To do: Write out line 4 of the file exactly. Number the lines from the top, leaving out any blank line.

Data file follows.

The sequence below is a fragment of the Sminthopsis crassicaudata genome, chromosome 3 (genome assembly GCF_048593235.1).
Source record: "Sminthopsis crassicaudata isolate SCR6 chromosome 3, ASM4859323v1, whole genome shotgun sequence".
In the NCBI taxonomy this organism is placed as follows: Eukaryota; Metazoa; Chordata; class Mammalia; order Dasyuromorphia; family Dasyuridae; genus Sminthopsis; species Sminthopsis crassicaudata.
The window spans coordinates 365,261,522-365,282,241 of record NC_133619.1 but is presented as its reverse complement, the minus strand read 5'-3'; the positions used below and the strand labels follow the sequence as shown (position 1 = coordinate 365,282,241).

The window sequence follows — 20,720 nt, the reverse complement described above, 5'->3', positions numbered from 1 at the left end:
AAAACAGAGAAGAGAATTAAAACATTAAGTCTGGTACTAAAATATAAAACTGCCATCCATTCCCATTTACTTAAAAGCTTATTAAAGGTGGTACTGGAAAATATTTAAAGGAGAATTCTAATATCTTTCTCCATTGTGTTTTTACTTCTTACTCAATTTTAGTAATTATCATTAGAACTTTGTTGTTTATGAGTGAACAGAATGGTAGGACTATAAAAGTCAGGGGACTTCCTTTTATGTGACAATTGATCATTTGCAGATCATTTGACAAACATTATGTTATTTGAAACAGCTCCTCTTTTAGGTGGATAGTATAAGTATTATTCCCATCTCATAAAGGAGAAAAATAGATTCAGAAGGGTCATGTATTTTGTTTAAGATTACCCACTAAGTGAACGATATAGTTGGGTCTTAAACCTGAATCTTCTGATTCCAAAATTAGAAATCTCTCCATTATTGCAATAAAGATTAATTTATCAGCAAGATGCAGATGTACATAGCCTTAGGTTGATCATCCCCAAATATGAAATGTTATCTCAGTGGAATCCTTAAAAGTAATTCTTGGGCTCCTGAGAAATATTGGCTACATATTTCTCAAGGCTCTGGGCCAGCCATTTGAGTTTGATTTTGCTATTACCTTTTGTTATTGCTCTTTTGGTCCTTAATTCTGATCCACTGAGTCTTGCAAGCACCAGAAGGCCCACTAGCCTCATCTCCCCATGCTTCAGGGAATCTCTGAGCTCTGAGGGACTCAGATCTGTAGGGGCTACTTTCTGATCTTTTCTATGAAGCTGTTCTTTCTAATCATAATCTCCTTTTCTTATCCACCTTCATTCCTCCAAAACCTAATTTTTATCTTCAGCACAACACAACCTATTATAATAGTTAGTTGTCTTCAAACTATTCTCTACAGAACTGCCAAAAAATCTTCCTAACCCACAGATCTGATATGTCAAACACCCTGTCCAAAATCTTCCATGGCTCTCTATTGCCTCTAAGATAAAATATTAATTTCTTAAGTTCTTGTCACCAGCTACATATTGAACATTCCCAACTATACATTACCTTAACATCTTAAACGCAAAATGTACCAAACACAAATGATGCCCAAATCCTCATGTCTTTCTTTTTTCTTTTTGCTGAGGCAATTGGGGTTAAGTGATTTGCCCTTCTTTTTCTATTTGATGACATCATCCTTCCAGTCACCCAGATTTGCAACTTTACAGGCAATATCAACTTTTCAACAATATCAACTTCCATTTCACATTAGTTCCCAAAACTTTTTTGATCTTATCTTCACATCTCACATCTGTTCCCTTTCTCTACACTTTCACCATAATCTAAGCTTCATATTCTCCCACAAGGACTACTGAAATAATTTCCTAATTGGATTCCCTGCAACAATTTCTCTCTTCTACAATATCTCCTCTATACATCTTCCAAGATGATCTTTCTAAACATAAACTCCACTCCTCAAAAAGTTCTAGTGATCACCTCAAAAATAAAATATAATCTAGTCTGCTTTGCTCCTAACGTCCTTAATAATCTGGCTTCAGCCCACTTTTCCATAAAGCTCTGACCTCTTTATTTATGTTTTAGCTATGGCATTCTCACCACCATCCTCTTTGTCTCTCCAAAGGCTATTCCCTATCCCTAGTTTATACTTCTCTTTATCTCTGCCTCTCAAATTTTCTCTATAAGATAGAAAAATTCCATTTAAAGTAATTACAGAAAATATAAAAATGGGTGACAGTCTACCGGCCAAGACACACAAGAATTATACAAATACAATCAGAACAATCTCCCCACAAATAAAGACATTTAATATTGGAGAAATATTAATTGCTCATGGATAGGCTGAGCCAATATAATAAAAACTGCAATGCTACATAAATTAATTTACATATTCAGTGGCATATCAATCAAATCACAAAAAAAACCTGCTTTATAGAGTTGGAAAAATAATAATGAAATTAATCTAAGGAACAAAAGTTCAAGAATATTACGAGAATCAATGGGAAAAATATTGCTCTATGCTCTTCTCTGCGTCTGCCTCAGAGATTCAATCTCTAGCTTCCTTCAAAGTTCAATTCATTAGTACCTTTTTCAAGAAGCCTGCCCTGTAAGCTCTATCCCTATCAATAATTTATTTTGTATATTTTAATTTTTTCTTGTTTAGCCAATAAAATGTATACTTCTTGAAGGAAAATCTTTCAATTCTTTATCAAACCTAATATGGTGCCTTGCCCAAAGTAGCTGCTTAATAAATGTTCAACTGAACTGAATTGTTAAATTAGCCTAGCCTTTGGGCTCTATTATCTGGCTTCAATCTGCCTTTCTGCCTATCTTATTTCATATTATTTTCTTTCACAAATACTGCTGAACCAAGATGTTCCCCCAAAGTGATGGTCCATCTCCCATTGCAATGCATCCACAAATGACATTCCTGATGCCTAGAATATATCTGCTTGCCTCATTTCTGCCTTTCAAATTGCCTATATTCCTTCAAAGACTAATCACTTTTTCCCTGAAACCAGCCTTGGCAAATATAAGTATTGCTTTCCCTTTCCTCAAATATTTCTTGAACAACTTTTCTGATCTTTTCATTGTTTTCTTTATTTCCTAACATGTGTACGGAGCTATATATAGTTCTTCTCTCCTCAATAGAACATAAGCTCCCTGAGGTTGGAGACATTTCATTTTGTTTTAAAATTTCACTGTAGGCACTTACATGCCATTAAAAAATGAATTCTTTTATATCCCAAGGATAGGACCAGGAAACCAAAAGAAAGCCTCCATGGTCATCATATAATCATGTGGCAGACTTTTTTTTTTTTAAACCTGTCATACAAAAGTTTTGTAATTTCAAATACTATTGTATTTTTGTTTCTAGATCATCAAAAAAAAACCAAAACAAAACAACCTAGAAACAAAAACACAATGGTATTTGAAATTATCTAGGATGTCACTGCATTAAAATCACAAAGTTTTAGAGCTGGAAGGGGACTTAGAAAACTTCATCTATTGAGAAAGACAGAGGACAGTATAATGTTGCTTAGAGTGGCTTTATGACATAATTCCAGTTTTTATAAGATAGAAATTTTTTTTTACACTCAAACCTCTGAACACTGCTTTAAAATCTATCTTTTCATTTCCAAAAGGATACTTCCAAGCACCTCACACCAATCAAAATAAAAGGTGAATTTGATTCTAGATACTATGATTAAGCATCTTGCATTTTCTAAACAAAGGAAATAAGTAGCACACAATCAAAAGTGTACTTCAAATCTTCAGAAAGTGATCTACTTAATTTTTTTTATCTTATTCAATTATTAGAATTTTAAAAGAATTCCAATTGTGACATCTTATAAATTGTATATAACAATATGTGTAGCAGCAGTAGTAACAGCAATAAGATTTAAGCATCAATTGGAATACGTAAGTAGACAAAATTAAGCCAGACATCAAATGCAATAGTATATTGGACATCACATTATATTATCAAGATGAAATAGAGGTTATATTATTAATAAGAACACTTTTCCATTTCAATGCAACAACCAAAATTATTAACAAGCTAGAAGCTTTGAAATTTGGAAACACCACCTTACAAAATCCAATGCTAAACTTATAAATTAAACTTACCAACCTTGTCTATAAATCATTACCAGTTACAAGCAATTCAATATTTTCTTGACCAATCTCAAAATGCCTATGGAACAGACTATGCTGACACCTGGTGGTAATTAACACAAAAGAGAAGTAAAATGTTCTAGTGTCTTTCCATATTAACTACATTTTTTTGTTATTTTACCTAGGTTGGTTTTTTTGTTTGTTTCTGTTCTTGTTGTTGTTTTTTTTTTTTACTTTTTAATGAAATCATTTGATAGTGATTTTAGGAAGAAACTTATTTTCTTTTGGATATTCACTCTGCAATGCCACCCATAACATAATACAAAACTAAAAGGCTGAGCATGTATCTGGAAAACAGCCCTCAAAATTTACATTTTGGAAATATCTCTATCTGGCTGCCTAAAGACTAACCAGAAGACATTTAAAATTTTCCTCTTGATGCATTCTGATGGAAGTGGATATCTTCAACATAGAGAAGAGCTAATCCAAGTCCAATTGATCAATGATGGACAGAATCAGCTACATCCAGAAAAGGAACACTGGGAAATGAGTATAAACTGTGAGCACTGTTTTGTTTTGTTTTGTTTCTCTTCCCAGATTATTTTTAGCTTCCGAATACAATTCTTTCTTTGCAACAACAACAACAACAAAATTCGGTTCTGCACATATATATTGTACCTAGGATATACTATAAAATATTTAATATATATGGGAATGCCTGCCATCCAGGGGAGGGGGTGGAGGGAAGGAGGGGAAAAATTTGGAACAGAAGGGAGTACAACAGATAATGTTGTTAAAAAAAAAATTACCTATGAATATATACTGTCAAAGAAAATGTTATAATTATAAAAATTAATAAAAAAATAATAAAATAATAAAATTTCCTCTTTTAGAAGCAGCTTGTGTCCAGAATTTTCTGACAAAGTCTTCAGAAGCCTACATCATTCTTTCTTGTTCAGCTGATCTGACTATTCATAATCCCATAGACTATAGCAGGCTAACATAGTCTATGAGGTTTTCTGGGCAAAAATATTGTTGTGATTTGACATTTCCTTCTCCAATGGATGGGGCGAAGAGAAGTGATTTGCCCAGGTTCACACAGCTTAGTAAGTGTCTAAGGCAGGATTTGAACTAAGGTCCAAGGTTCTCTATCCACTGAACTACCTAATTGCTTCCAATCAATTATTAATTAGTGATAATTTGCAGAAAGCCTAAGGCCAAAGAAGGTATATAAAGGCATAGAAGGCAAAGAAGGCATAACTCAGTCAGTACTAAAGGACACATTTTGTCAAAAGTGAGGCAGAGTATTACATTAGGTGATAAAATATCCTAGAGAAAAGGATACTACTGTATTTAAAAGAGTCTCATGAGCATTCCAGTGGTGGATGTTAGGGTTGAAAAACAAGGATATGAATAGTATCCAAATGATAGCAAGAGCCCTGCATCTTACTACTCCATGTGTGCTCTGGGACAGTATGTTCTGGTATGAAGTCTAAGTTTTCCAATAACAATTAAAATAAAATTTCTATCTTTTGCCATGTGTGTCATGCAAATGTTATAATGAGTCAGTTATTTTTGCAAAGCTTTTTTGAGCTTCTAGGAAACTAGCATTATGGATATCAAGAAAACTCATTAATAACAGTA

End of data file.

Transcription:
The window spans coordinates 365,261,522-365,282,241 of record NC_133619.1 but is presented as its reverse complement, the minus strand read 5'-3'; the positions used below and the strand labels follow the sequence as shown (position 1 = coordinate 365,282,241).